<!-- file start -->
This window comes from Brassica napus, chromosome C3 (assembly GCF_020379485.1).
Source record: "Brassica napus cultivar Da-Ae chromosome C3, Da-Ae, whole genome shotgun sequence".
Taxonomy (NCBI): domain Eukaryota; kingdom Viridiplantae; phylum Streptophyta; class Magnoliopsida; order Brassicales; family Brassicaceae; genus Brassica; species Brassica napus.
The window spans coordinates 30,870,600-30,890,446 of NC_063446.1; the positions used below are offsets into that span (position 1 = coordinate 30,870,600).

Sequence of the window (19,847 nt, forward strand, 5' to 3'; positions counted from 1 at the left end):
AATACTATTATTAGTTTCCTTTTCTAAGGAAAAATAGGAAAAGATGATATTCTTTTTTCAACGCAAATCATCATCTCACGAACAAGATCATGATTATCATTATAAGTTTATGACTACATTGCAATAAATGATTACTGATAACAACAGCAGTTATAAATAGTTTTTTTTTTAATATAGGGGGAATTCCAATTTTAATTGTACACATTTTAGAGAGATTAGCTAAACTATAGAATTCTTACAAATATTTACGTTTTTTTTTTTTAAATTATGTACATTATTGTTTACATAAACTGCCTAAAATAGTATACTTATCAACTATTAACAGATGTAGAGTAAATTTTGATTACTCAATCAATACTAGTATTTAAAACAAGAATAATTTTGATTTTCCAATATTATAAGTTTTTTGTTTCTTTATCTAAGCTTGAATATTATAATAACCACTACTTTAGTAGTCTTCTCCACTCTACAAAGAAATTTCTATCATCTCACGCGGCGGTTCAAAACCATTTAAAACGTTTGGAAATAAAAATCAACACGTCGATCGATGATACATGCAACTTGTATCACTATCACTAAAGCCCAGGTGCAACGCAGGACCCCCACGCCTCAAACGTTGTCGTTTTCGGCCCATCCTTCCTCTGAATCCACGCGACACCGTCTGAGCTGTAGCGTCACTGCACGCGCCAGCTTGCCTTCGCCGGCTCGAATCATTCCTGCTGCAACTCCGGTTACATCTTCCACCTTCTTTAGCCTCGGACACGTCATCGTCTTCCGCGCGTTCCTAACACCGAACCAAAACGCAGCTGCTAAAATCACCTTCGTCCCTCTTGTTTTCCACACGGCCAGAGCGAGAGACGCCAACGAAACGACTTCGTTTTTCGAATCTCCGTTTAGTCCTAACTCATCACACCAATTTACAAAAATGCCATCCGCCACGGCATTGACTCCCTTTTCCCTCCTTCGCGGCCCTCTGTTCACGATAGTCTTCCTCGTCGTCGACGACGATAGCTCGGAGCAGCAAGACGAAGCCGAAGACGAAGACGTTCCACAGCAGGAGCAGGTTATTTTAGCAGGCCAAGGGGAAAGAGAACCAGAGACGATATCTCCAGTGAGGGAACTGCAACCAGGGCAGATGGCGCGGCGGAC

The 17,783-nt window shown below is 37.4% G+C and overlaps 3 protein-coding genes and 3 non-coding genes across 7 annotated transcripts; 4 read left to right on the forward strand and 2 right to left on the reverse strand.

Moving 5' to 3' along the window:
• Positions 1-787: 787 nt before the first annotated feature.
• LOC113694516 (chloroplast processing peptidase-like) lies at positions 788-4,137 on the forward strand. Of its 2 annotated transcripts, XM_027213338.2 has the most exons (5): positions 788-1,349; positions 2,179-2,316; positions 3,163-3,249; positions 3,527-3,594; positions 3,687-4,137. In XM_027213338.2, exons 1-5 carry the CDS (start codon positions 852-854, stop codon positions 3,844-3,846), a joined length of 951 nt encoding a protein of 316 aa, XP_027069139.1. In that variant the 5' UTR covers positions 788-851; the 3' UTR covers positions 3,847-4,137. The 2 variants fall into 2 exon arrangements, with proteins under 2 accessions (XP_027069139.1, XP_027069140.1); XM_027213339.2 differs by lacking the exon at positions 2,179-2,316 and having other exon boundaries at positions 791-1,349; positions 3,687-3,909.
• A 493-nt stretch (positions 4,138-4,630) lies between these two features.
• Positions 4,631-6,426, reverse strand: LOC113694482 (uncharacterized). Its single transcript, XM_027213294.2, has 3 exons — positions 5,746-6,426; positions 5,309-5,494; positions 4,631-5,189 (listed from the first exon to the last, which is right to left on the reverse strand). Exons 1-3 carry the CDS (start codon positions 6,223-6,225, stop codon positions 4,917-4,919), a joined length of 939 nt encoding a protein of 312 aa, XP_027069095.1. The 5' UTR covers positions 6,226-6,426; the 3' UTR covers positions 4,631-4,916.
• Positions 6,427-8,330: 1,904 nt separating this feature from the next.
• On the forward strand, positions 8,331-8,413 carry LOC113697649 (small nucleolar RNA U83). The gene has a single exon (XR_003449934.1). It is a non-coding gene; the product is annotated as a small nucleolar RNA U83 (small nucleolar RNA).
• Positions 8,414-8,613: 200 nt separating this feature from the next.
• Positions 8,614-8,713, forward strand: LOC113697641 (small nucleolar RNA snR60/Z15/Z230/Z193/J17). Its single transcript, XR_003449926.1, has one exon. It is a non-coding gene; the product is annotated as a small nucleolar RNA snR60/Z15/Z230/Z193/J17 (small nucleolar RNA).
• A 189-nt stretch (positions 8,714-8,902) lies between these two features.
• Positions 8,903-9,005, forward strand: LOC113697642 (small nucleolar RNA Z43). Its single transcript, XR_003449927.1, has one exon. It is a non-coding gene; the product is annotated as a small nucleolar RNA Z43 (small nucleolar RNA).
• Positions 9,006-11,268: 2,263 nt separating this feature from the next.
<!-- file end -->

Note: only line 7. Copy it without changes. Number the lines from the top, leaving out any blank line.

The 17,783-nt window shown below is 37.4% G+C and overlaps 3 protein-coding genes and 3 non-coding genes across 7 annotated transcripts; 4 read left to right on the forward strand and 2 right to left on the reverse strand.